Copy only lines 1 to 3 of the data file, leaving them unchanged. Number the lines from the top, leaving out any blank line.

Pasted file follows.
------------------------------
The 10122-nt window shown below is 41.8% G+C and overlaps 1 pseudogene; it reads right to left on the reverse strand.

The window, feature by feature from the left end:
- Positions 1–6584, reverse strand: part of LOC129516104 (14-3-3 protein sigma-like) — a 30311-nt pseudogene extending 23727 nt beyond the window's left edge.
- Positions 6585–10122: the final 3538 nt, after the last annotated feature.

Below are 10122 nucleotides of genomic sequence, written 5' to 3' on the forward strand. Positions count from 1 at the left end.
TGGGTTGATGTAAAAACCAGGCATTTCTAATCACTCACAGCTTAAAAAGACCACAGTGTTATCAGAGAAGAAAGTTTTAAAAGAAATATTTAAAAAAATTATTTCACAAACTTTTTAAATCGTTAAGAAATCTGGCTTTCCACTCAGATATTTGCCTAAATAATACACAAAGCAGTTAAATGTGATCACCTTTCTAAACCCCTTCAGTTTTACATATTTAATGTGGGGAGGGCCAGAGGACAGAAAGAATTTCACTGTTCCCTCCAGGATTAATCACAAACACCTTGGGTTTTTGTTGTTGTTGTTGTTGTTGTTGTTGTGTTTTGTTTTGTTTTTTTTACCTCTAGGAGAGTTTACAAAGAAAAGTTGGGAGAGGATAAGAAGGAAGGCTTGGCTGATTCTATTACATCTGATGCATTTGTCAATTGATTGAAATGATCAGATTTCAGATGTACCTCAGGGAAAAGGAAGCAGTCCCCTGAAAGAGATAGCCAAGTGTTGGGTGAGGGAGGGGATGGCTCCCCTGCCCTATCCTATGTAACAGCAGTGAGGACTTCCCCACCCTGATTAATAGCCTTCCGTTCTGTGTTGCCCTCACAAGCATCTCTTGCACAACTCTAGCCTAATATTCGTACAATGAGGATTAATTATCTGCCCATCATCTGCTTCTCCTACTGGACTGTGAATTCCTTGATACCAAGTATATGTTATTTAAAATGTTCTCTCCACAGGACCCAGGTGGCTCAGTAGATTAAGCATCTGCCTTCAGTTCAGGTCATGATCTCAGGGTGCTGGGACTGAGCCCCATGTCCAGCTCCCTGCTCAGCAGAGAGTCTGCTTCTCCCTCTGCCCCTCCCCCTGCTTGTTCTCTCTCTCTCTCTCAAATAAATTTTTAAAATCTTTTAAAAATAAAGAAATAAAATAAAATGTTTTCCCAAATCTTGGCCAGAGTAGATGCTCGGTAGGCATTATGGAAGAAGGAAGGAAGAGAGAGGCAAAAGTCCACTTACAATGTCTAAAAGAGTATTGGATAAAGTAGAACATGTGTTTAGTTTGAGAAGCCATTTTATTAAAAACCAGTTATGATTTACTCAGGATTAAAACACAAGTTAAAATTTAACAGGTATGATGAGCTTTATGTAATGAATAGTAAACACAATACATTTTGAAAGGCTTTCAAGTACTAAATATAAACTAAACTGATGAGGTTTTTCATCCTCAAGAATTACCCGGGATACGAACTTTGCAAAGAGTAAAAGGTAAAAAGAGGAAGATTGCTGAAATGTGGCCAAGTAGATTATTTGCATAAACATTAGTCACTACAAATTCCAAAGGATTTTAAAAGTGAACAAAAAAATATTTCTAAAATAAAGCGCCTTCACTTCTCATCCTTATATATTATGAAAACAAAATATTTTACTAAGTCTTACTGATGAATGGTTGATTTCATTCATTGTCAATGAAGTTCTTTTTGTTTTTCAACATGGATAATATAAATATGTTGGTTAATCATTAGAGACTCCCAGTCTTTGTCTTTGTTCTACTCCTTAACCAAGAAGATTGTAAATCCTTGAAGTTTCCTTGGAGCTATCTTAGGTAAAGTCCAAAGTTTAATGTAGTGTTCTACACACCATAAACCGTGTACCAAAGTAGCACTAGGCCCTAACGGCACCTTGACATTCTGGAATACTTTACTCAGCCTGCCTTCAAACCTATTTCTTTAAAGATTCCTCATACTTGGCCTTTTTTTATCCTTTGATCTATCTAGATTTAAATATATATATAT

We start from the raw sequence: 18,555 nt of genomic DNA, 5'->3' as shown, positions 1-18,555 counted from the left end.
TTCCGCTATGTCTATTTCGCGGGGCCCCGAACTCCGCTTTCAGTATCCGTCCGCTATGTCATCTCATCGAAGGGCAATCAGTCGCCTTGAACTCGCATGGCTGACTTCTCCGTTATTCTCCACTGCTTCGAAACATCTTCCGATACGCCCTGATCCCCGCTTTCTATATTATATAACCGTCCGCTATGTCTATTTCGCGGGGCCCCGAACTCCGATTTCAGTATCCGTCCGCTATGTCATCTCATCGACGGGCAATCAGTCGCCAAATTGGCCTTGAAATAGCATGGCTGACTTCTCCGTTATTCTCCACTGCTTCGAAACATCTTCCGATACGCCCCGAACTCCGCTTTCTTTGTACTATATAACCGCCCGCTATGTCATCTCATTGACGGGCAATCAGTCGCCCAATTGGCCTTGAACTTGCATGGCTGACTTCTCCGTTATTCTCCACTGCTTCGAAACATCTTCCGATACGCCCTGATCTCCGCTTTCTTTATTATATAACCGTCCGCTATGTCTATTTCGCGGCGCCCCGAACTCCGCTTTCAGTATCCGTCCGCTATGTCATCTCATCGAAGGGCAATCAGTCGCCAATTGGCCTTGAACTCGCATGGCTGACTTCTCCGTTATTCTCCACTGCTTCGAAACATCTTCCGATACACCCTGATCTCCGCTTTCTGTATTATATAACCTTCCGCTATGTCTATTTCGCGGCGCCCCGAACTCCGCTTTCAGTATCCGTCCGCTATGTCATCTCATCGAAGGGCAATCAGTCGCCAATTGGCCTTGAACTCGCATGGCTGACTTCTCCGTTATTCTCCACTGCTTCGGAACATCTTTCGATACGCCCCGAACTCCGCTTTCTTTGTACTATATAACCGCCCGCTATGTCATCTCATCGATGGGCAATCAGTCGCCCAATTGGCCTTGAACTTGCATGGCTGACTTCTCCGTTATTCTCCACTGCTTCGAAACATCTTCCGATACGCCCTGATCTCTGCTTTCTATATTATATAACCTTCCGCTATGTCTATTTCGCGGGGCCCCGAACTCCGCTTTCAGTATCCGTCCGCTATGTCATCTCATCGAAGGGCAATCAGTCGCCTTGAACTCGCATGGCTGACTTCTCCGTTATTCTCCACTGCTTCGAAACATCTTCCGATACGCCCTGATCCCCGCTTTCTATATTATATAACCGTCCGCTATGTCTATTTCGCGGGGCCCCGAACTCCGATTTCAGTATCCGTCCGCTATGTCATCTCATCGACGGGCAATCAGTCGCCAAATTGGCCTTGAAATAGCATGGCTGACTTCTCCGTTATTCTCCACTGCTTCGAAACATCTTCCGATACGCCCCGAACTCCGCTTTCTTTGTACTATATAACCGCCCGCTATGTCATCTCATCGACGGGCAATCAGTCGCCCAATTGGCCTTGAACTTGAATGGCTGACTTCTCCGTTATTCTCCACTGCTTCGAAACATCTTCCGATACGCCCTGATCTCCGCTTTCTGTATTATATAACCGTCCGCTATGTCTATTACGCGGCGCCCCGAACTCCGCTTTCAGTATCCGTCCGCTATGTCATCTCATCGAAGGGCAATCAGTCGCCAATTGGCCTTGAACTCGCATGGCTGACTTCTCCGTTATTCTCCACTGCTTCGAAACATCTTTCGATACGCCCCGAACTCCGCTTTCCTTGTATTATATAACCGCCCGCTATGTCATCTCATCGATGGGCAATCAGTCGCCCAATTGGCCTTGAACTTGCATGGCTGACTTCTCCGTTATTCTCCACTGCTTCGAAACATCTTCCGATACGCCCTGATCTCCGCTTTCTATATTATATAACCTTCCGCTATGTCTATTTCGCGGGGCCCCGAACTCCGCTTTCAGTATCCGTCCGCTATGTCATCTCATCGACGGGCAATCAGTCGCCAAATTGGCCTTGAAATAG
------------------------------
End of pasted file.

The 10122-nt window shown below is 41.8% G+C and overlaps 1 pseudogene; it reads right to left on the reverse strand.

The window, feature by feature from the left end:
- Positions 1–6584, reverse strand: part of LOC129516104 (14-3-3 protein sigma-like) — a 30311-nt pseudogene extending 23727 nt beyond the window's left edge.